New Mexico’s Democratic governor banned carrying guns by individuals other than police and licensed security guards Friday, thumbing her nose at the U.S. Constitution’s right to bear arms and Supreme Court rulings.
Gov. Michelle Lujan Grisham (D-NM) characterized her suspension of the U.S. Constitution’s Second Amendment as an “emergency order.”
She claims the ban on guns is temporary and sets a floor of 30 days but no ceiling about when her executive order will be lifted, if ever.
The New Mexico Democrat justified her draconian action as response to recent gun-related incidents in the state’s capitol Albuquerque, according to a report from Fox News.
She linked it to a threshold for violent crime rates met only by the Albuquerque area, the report noted.
“When New Mexicans are afraid to be in crowds, to take their kids to school, to leave a baseball game — when their very right to exist is threatened by the prospect of violence at every turn — something is very wrong,” Lujan Grisham said.
The order will undoubtedly be challenged in court by Second Amendment advocates.
Violators of the New Mexico Democrat’s order face civil penalties and fines up to $5,000, according to Lujan Grisham spokeswoman Caroline Sweeney.
State police are charged with enforcing the order but not all law enforcement officials are in agreement, according to the Fox report. Albuquerque’s district attorney, for instance, has expressed reservations.
“I welcome the debate and fight about how to make New Mexicans safer,” the governor said.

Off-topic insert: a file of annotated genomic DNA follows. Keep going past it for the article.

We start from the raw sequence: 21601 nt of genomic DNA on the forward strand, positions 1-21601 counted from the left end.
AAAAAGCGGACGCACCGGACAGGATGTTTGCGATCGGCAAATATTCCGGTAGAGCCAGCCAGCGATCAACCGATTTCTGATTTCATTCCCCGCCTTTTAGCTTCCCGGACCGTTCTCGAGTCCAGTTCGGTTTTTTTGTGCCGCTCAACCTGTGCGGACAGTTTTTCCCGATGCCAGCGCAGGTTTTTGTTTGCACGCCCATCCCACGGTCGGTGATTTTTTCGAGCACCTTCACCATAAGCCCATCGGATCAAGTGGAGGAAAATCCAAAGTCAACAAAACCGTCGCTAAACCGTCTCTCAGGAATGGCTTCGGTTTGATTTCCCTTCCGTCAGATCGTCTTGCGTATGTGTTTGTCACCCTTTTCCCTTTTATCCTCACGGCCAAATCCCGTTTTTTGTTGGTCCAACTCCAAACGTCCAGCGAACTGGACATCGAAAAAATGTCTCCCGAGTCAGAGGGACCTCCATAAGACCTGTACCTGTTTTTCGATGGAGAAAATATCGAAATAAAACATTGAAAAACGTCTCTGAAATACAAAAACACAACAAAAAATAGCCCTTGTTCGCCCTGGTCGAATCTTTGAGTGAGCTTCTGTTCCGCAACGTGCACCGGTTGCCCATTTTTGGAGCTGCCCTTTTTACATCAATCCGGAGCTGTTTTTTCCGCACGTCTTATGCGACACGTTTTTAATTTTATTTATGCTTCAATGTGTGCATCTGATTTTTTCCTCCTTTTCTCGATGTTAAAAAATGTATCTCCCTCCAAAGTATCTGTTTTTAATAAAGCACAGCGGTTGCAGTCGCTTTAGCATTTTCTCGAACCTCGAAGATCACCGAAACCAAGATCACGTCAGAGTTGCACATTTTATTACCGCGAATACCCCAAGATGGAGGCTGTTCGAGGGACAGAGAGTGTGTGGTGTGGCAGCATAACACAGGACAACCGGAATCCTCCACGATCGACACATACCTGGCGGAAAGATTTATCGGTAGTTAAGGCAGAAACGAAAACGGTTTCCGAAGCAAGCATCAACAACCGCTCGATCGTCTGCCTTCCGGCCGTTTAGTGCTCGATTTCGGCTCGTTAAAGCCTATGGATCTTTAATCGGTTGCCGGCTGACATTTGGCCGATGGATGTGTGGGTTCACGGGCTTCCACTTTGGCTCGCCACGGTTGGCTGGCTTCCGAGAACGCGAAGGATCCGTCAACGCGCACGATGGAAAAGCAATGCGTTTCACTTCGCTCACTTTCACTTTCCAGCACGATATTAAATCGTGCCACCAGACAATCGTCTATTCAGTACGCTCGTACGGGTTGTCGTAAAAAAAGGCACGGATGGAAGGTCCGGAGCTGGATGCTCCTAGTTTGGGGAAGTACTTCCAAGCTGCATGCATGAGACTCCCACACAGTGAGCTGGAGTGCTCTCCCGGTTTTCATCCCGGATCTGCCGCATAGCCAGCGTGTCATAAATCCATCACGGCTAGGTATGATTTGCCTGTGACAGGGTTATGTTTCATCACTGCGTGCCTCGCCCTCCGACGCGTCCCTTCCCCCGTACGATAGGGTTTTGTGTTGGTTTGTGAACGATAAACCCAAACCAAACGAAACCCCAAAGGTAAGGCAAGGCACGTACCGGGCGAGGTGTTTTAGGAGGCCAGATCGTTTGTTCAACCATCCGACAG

Another vocal opponent of the executive order is Bernalillo County Sheriff John Allen.
“While I understand and appreciate the urgency, the temporary ban challenges the foundation of our constitution, which I swore an oath to uphold,” Allen stated.
“I am wary of placing my deputies in positions that could lead to civil liability conflicts, as well as the potential risks posed by prohibiting law-abiding citizens from their constitutional right to self-defense.”
The governor’s decision was influenced by shootings in Albuquerque, including the fatal shooting of 11-year-old Froyland Villegas from gunfire aimed at people exiting a baseball game.
A woman in the car with Villegas was critically injured, according to the report.
Other shooting deaths include 5-year-old Galilea Samaniego, shot in her sleep after teenagers fired upon her home, and a 14-year-old boy killed his 13-year-old friend, Amber Archuleta, with his father’s firearm.
State Sen. Greg Baca, a leading Senate Republican, criticized the governor’s decision to suspend firearms.
“A child is murdered, the perpetrator is still on the loose, and what does the governor do?” said Baca. “She … targets law-abiding citizens with an unconstitutional gun order.”
On the other hand, Miranda Viscoli, co-president of New Mexicans to Prevent Gun Violence, supported the governor’s decision, saying, “If it saves one life, then it’s worth doing.”
Since assuming office in 2019, Lujan Grisham has endorsed several bills aimed at limiting gun access.
Efforts include a 2020 “red flag” law, which permits police to confiscate firearms from individuals deemed a threat to themselves or others.
She also approved a ban on gun possession by individuals with permanent protective orders due to domestic violence.
In addition to the recent order, the governor has directed state regulators to perform monthly inspections of firearm dealers across the state to ensure adherence to gun laws.